HENK HART DIED in Toronto Monday. He was 85. He was my father's oldest brother, the eldest of seven siblings, a Dutch immigrant and philosopher. Certainly he was the quirky Uncle Henk Hart. I have found out much about him in recent months, and he was a larger than life figure in many ways.
|Henk and Sophie
Uncle Henk lived life. He threw rocks at German soldiers in the Netherlands during World War II. He immigrated to Canada as a teen. He became a well-known writer, educator and philosopher in Toronto. He liked to travel and he was an avid birder. He was also a champion of the LGBTQ community being a part of his church, a controversial belief that strained friendships. This is putting it way too simply, but Henk thought the church should be accepting. He was way ahead of his time.
In December, with the end in sight, a Zoom session was organized for family and friends. Henk looked well and delighted in seeing old friends, even if it was on video. In these soul-draining Covid times, Henk used the Zoom session as his funeral and farewell, and it fit his quirky nature. But if you think about it, if you know you are dying, why not have a virtual funeral and farewell while you are alive? You can't enjoy it and find peace when you are dead.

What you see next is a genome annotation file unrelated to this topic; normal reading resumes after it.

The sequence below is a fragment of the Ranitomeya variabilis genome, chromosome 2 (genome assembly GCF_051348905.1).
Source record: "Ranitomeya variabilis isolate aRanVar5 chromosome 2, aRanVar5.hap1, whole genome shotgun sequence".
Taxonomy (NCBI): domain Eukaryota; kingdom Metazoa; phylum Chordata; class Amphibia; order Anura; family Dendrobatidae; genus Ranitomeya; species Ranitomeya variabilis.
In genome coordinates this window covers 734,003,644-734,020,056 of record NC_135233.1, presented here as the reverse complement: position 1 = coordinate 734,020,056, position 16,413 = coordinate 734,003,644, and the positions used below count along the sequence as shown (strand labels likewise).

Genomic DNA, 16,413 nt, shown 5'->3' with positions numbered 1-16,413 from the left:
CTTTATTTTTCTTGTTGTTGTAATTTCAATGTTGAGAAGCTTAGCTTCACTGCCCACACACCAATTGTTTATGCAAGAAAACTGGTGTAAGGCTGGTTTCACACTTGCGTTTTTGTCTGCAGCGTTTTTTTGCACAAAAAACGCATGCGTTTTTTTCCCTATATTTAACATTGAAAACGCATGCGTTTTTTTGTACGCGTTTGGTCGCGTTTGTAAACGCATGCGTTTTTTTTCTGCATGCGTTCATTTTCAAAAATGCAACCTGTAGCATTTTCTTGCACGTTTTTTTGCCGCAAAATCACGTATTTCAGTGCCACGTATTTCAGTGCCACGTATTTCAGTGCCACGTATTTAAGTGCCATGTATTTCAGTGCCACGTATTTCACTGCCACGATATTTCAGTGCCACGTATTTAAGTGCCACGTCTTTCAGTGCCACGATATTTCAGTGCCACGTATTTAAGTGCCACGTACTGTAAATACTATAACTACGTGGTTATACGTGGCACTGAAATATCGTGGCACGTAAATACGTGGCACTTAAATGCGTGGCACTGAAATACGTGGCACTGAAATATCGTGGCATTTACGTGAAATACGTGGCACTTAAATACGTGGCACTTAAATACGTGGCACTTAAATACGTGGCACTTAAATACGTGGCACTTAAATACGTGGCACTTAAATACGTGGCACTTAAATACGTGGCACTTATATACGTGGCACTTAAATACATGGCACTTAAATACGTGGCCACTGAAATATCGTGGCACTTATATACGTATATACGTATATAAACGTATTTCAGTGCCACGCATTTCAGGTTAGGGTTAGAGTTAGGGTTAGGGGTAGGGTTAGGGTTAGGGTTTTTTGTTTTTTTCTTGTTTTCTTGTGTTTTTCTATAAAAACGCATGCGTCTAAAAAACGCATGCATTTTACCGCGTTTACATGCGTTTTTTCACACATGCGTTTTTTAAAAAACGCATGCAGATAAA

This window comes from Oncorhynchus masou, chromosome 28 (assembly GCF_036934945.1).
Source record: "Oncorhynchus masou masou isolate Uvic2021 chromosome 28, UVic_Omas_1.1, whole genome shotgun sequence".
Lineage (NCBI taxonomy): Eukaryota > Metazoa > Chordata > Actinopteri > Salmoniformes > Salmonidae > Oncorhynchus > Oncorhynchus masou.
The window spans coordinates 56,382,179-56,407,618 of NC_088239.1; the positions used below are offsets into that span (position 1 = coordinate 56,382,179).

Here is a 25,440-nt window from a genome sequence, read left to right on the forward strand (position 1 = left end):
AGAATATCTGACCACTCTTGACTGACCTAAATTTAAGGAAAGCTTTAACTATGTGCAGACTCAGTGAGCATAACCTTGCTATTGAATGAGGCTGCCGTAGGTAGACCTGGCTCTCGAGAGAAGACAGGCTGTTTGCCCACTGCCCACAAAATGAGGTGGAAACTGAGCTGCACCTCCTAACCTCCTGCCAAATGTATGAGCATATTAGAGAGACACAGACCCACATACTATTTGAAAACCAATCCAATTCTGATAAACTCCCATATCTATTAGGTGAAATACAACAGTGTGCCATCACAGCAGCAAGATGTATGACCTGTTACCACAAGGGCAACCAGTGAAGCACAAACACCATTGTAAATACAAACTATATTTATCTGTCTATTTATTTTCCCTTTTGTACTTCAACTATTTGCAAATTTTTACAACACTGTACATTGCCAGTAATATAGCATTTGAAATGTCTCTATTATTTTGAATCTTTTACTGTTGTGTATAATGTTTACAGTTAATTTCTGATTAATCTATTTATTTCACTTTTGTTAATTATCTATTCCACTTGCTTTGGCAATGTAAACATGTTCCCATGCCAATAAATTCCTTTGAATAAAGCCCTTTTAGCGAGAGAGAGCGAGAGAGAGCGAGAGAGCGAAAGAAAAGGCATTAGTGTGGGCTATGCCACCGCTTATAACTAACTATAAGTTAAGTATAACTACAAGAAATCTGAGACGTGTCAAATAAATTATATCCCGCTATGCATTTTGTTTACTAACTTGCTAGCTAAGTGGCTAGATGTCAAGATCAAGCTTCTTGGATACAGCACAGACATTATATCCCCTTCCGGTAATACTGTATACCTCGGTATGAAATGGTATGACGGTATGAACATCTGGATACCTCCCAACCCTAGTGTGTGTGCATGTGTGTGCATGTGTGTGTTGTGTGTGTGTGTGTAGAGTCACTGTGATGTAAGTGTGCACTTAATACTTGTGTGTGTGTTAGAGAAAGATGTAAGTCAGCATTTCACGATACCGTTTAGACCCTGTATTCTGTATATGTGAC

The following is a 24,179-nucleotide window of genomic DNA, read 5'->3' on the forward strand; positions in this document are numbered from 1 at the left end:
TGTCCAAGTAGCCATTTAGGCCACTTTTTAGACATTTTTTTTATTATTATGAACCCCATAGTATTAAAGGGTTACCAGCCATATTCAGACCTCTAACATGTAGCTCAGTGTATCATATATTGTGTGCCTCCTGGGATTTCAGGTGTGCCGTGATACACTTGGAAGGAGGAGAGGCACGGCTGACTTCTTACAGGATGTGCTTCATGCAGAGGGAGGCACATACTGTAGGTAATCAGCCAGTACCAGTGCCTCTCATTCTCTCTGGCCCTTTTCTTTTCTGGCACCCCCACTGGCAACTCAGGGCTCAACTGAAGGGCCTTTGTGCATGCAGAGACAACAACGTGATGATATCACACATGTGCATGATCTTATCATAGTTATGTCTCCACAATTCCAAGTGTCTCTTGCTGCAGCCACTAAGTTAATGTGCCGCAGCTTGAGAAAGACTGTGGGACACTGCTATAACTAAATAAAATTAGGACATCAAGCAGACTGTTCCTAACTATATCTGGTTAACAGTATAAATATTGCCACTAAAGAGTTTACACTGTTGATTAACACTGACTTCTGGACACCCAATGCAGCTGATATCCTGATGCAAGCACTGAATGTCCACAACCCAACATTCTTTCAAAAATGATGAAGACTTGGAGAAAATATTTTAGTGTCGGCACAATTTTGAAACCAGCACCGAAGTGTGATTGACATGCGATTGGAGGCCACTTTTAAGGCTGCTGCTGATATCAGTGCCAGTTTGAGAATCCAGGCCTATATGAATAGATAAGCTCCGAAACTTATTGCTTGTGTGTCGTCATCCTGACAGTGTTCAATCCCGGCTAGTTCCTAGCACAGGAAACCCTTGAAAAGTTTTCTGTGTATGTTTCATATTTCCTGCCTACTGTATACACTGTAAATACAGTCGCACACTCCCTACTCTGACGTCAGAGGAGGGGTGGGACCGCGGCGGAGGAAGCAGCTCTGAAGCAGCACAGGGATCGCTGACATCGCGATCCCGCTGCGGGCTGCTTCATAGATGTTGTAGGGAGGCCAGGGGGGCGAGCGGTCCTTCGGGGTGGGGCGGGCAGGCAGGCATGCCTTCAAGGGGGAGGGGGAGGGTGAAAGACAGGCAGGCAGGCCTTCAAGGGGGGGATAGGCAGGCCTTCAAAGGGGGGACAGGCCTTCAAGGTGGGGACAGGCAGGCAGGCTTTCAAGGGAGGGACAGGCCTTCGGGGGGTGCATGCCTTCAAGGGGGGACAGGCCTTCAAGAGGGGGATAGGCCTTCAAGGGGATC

A few weeks ago Henk's sister, my Aunt Willa, lost her longtime companion, Ron. He was a few weeks shy of 80. He'd also battled health issues for a long time, and his death was expected, but no less painful. We didn't get to zoom with him before he died and are grieving alone because of COVID.
|Klaas, Rodney, and Ron
Both of these deaths have hit us hard. It has been a difficult year of isolation. Covid takes away from life, and end of life, yet again.
Henk and Ron are undoubtedly in a better place. It doesn't make it easier. The fact we can't gather to remember makes it worse.
Farewell, Uncle Henk. You were one of a kind. You will be missed. It was a life well-lived.
Farewell, Ron Marshak. You were a great guy, fun and talented. You will be remembered and missed.